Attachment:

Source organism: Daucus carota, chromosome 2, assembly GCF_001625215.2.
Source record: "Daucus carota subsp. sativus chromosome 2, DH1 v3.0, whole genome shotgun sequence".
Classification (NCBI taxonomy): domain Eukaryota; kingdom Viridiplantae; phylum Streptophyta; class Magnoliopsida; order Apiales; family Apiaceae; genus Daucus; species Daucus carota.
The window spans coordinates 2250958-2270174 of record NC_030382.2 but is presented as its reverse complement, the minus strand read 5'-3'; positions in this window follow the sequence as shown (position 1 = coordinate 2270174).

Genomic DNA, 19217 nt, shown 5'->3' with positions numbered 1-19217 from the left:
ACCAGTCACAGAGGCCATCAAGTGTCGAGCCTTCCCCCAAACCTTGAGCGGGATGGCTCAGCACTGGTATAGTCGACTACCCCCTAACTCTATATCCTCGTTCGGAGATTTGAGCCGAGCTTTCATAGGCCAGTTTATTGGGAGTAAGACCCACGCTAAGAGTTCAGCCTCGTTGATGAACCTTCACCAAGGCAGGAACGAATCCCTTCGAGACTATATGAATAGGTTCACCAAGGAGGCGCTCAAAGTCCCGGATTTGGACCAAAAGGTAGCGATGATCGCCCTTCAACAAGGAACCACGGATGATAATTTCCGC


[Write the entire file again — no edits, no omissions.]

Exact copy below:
Source organism: Daucus carota, chromosome 2, assembly GCF_001625215.2.
Source record: "Daucus carota subsp. sativus chromosome 2, DH1 v3.0, whole genome shotgun sequence".
Classification (NCBI taxonomy): domain Eukaryota; kingdom Viridiplantae; phylum Streptophyta; class Magnoliopsida; order Apiales; family Apiaceae; genus Daucus; species Daucus carota.
The window spans coordinates 2250958-2270174 of record NC_030382.2 but is presented as its reverse complement, the minus strand read 5'-3'; positions in this window follow the sequence as shown (position 1 = coordinate 2270174).

Genomic DNA, 19217 nt, shown 5'->3' with positions numbered 1-19217 from the left:
ACCAGTCACAGAGGCCATCAAGTGTCGAGCCTTCCCCCAAACCTTGAGCGGGATGGCTCAGCACTGGTATAGTCGACTACCCCCTAACTCTATATCCTCGTTCGGAGATTTGAGCCGAGCTTTCATAGGCCAGTTTATTGGGAGTAAGACCCACGCTAAGAGTTCAGCCTCGTTGATGAACCTTCACCAAGGCAGGAACGAATCCCTTCGAGACTATATGAATAGGTTCACCAAGGAGGCGCTCAAAGTCCCGGATTTGGACCAAAAGGTAGCGATGATCGCCCTTCAACAAGGAACCACGGATGATAATTTCCGC